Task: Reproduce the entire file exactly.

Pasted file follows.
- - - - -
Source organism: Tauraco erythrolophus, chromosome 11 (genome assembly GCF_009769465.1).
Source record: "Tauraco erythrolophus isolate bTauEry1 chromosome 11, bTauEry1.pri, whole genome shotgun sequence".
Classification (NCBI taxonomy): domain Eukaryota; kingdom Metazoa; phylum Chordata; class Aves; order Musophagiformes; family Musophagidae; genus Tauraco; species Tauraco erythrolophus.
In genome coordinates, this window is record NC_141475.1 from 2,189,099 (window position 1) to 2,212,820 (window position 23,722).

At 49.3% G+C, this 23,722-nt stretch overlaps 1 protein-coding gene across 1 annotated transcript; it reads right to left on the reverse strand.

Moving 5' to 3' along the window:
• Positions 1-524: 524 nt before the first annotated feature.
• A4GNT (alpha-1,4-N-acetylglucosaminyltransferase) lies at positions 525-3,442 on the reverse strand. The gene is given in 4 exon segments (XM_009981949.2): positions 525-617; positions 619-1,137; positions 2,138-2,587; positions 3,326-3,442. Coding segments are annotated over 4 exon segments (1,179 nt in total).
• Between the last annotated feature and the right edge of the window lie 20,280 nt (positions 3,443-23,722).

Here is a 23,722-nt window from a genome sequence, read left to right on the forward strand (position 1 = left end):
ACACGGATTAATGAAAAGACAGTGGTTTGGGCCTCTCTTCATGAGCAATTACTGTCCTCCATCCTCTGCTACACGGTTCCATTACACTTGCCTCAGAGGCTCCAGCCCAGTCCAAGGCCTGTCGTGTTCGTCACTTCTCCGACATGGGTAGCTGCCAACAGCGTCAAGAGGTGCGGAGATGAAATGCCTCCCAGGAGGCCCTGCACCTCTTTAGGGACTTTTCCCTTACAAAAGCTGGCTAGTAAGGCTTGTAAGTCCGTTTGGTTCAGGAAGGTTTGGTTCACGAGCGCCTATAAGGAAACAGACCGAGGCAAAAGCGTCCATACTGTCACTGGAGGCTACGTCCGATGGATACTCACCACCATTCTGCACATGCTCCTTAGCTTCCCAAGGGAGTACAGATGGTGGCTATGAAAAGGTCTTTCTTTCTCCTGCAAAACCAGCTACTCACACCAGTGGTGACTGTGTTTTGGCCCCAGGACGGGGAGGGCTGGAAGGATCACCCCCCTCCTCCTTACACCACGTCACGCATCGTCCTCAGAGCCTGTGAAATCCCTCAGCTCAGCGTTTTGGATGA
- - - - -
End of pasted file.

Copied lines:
Source organism: Tauraco erythrolophus, chromosome 11 (genome assembly GCF_009769465.1).
Source record: "Tauraco erythrolophus isolate bTauEry1 chromosome 11, bTauEry1.pri, whole genome shotgun sequence".
Classification (NCBI taxonomy): domain Eukaryota; kingdom Metazoa; phylum Chordata; class Aves; order Musophagiformes; family Musophagidae; genus Tauraco; species Tauraco erythrolophus.
In genome coordinates, this window is record NC_141475.1 from 2,189,099 (window position 1) to 2,212,820 (window position 23,722).

At 49.3% G+C, this 23,722-nt stretch overlaps 1 protein-coding gene across 1 annotated transcript; it reads right to left on the reverse strand.

Moving 5' to 3' along the window:
• Positions 1-524: 524 nt before the first annotated feature.
• A4GNT (alpha-1,4-N-acetylglucosaminyltransferase) lies at positions 525-3,442 on the reverse strand. The gene is given in 4 exon segments (XM_009981949.2): positions 525-617; positions 619-1,137; positions 2,138-2,587; positions 3,326-3,442. Coding segments are annotated over 4 exon segments (1,179 nt in total).
• Between the last annotated feature and the right edge of the window lie 20,280 nt (positions 3,443-23,722).

Here is a 23,722-nt window from a genome sequence, read left to right on the forward strand (position 1 = left end):
ACACGGATTAATGAAAAGACAGTGGTTTGGGCCTCTCTTCATGAGCAATTACTGTCCTCCATCCTCTGCTACACGGTTCCATTACACTTGCCTCAGAGGCTCCAGCCCAGTCCAAGGCCTGTCGTGTTCGTCACTTCTCCGACATGGGTAGCTGCCAACAGCGTCAAGAGGTGCGGAGATGAAATGCCTCCCAGGAGGCCCTGCACCTCTTTAGGGACTTTTCCCTTACAAAAGCTGGCTAGTAAGGCTTGTAAGTCCGTTTGGTTCAGGAAGGTTTGGTTCACGAGCGCCTATAAGGAAACAGACCGAGGCAAAAGCGTCCATACTGTCACTGGAGGCTACGTCCGATGGATACTCACCACCATTCTGCACATGCTCCTTAGCTTCCCAAGGGAGTACAGATGGTGGCTATGAAAAGGTCTTTCTTTCTCCTGCAAAACCAGCTACTCACACCAGTGGTGACTGTGTTTTGGCCCCAGGACGGGGAGGGCTGGAAGGATCACCCCCCTCCTCCTTACACCACGTCACGCATCGTCCTCAGAGCCTGTGAAATCCCTCAGCTCAGCGTTTTGGATGA